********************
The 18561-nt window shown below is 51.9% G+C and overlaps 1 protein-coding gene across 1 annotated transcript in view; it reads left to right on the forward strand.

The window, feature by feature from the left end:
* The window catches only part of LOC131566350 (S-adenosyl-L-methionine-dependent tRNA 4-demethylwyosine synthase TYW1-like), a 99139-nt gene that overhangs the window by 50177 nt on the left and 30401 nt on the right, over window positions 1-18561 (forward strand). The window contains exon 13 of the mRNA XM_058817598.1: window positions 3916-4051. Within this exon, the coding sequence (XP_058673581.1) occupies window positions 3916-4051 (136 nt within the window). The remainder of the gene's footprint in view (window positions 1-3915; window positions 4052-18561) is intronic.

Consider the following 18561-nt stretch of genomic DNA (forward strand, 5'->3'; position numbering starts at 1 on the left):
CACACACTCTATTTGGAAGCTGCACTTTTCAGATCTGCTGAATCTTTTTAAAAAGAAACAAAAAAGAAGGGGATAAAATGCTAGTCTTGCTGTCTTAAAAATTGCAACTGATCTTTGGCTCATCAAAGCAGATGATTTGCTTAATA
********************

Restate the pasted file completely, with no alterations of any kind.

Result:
The 18561-nt window shown below is 51.9% G+C and overlaps 1 protein-coding gene across 1 annotated transcript in view; it reads left to right on the forward strand.

The window, feature by feature from the left end:
* The window catches only part of LOC131566350 (S-adenosyl-L-methionine-dependent tRNA 4-demethylwyosine synthase TYW1-like), a 99139-nt gene that overhangs the window by 50177 nt on the left and 30401 nt on the right, over window positions 1-18561 (forward strand). The window contains exon 13 of the mRNA XM_058817598.1: window positions 3916-4051. Within this exon, the coding sequence (XP_058673581.1) occupies window positions 3916-4051 (136 nt within the window). The remainder of the gene's footprint in view (window positions 1-3915; window positions 4052-18561) is intronic.

Consider the following 18561-nt stretch of genomic DNA (forward strand, 5'->3'; position numbering starts at 1 on the left):
CACACACTCTATTTGGAAGCTGCACTTTTCAGATCTGCTGAATCTTTTTAAAAAGAAACAAAAAAGAAGGGGATAAAATGCTAGTCTTGCTGTCTTAAAAATTGCAACTGATCTTTGGCTCATCAAAGCAGATGATTTGCTTAATA